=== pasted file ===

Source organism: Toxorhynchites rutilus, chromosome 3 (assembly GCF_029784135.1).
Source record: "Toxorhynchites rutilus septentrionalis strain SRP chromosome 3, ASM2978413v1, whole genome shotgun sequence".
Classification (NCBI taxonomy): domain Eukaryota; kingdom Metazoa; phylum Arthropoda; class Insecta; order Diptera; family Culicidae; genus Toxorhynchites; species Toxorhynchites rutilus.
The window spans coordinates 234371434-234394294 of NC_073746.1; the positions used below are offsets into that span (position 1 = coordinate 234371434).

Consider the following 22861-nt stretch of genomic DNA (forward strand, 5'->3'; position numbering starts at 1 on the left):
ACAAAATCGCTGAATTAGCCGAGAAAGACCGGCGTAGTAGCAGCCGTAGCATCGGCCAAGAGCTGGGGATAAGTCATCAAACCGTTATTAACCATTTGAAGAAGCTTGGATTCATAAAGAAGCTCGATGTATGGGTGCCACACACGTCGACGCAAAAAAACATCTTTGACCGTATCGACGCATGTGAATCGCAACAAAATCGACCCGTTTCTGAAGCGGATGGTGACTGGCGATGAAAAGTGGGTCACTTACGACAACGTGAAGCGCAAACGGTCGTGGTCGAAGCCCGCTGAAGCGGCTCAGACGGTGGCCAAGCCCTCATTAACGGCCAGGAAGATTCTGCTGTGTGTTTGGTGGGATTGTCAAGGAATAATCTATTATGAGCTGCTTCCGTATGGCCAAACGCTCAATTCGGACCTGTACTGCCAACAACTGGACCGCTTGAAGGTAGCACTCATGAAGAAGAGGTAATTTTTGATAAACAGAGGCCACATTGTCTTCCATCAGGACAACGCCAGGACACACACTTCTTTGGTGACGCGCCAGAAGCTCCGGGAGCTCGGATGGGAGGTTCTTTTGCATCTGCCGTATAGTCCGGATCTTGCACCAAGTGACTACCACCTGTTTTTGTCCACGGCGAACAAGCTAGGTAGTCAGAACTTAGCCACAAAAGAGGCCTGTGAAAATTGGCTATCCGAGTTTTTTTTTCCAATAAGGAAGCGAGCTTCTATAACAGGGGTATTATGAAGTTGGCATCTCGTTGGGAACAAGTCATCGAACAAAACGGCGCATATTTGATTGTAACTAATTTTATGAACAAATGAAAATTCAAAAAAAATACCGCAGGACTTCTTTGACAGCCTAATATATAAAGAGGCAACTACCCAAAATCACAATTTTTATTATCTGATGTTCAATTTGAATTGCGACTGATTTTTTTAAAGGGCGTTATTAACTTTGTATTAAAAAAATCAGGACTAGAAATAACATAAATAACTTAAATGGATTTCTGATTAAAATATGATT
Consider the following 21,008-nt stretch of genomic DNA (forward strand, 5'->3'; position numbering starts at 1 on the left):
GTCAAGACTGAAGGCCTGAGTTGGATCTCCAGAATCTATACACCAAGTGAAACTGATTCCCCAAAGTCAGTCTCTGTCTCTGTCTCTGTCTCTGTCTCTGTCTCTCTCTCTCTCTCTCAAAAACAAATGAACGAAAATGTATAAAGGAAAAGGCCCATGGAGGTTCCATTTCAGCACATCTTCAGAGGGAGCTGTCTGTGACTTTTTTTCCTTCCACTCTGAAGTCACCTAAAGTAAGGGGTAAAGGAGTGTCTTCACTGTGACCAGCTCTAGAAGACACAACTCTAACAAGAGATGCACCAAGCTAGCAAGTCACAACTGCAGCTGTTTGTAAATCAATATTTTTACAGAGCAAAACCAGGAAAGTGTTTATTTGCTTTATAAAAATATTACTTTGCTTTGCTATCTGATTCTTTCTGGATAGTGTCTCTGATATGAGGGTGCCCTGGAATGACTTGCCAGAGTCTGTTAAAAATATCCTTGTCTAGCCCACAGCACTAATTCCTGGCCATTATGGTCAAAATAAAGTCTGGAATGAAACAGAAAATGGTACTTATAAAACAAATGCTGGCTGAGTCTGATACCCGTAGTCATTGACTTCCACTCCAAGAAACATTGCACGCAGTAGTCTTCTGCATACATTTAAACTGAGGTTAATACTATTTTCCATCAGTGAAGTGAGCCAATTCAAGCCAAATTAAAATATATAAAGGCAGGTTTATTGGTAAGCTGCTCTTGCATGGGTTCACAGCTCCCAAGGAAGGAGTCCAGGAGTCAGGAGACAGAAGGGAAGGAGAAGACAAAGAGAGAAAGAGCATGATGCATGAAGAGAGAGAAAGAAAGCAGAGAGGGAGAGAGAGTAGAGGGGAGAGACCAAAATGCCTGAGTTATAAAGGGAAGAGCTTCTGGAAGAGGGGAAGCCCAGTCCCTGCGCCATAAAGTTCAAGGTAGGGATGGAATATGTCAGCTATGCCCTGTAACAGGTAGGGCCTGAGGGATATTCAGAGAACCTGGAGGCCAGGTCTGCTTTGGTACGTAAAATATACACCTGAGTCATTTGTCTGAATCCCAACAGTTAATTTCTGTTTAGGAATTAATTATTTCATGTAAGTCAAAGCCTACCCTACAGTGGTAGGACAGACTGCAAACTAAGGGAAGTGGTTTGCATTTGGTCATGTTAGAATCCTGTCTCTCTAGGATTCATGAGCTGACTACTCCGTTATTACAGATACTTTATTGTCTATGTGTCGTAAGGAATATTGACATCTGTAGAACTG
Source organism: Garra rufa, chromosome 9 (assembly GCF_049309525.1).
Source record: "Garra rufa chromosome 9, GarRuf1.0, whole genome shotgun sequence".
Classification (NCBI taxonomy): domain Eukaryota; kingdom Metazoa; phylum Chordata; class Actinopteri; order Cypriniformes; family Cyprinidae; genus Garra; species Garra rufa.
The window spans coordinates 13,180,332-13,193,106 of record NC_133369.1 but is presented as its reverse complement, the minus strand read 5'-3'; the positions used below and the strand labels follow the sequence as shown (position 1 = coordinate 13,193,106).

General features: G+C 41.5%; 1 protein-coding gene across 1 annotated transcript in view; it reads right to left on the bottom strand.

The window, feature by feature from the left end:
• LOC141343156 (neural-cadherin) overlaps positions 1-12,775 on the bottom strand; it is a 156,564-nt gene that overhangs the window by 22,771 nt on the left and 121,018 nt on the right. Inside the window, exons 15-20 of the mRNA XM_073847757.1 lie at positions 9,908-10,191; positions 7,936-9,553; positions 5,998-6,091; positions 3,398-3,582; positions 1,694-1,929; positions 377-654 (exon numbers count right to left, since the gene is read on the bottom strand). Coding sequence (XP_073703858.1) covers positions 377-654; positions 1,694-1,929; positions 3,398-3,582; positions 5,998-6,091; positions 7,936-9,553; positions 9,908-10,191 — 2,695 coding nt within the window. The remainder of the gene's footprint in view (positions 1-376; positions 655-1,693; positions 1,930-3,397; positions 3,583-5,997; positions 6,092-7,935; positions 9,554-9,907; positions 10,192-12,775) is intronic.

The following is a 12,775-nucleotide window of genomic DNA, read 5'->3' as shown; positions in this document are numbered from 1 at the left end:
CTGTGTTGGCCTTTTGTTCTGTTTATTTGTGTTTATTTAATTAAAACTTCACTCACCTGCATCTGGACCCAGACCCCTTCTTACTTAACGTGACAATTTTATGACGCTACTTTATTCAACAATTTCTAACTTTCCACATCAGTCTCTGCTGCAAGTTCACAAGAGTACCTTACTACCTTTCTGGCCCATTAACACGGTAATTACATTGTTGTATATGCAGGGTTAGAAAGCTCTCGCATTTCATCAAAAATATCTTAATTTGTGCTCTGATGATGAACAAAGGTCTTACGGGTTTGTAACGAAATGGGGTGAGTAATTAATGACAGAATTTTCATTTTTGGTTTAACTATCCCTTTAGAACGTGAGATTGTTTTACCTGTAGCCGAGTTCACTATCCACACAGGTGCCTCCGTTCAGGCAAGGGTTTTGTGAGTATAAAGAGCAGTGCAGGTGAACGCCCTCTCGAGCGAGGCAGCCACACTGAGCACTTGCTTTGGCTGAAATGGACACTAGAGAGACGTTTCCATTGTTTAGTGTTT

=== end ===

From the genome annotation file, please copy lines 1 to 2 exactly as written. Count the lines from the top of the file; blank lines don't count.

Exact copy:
Source organism: Toxorhynchites rutilus, chromosome 3 (assembly GCF_029784135.1).
Source record: "Toxorhynchites rutilus septentrionalis strain SRP chromosome 3, ASM2978413v1, whole genome shotgun sequence".